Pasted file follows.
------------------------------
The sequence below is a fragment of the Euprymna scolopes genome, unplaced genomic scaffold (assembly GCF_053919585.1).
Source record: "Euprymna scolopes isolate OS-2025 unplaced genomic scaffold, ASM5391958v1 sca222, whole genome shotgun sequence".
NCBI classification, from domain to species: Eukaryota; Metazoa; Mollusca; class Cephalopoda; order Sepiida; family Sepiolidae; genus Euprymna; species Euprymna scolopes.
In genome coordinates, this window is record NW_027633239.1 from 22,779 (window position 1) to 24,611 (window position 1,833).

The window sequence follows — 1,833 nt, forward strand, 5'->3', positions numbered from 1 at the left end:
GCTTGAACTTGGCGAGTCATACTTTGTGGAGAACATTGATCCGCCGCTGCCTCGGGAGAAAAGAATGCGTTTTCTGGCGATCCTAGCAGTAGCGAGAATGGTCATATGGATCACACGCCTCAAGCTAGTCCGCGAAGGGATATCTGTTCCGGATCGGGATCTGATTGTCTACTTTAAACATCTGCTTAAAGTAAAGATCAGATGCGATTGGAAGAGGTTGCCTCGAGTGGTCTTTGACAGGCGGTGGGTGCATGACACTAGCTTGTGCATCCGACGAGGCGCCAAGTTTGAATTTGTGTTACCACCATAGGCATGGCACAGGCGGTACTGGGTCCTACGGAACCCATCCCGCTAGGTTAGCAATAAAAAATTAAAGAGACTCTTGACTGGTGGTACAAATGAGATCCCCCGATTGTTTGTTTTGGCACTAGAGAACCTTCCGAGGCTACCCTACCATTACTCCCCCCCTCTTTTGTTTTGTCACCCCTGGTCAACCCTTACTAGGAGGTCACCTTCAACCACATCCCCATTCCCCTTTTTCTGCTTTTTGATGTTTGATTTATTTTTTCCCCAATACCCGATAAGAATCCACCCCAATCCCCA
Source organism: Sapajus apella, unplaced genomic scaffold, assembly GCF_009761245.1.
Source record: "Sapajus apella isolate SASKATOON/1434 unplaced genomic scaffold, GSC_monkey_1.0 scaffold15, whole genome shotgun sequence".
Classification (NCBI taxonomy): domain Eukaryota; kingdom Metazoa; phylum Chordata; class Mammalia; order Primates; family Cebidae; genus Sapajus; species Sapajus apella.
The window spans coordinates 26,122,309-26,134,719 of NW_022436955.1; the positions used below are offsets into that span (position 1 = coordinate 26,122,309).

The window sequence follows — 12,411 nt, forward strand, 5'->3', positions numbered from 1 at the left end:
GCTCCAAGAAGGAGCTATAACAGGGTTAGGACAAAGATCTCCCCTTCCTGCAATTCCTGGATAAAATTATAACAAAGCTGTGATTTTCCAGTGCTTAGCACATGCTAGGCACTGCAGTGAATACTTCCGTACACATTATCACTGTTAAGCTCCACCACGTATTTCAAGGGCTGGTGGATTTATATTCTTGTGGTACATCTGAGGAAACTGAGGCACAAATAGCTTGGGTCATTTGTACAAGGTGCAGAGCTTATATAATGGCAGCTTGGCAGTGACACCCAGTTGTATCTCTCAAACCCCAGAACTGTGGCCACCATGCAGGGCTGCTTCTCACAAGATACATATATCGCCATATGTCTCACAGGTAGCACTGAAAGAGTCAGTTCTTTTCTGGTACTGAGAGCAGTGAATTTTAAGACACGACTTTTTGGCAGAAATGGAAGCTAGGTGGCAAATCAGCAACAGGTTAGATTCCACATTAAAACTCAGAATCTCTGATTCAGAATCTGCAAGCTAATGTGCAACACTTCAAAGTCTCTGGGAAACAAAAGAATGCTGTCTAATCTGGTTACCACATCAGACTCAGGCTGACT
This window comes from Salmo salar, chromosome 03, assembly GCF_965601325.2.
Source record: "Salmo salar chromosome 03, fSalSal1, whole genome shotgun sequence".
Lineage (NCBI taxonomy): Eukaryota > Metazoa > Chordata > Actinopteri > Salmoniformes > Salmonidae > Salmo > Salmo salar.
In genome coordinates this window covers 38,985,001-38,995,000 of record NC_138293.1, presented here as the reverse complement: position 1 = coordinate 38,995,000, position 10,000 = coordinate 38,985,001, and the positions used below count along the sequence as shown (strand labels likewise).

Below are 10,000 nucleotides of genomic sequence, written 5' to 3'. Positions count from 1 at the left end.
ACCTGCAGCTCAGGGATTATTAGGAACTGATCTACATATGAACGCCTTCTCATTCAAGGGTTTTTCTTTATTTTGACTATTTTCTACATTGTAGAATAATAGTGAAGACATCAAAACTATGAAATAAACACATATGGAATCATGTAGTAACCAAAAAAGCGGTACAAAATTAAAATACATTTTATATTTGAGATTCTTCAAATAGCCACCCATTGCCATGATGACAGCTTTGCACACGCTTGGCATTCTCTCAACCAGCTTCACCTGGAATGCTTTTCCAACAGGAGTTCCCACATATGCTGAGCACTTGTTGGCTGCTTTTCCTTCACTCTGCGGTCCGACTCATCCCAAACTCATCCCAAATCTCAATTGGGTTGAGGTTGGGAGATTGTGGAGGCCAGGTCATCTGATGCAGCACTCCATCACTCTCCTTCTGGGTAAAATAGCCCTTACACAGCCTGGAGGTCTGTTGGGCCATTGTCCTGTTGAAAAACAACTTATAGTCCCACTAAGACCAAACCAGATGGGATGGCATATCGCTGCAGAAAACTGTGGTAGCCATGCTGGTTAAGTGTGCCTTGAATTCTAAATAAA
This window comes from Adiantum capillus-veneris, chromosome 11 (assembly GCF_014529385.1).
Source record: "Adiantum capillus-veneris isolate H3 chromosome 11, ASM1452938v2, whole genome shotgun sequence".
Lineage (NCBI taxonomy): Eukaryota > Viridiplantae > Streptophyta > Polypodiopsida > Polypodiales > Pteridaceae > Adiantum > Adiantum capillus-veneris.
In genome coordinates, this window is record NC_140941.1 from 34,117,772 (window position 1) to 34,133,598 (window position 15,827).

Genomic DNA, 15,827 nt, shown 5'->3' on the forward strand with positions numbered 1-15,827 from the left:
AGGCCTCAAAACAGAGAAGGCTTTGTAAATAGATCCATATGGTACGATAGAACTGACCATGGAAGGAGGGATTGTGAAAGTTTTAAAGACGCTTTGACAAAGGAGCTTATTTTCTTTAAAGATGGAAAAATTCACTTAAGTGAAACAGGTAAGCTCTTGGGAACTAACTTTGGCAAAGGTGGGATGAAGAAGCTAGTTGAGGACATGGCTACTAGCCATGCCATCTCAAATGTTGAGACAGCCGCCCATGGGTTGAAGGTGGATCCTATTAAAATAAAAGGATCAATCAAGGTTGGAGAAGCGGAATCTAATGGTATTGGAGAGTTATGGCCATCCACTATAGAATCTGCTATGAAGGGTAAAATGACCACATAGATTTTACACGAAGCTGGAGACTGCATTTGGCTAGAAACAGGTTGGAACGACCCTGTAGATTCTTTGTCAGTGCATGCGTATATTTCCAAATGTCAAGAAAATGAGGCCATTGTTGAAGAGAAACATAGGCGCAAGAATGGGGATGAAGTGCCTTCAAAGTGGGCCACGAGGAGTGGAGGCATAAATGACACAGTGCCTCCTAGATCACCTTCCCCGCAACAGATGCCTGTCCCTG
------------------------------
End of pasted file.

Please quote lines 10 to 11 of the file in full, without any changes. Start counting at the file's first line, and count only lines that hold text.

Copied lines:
The window spans coordinates 26,122,309-26,134,719 of NW_022436955.1; the positions used below are offsets into that span (position 1 = coordinate 26,122,309).

The window sequence follows — 12,411 nt, forward strand, 5'->3', positions numbered from 1 at the left end: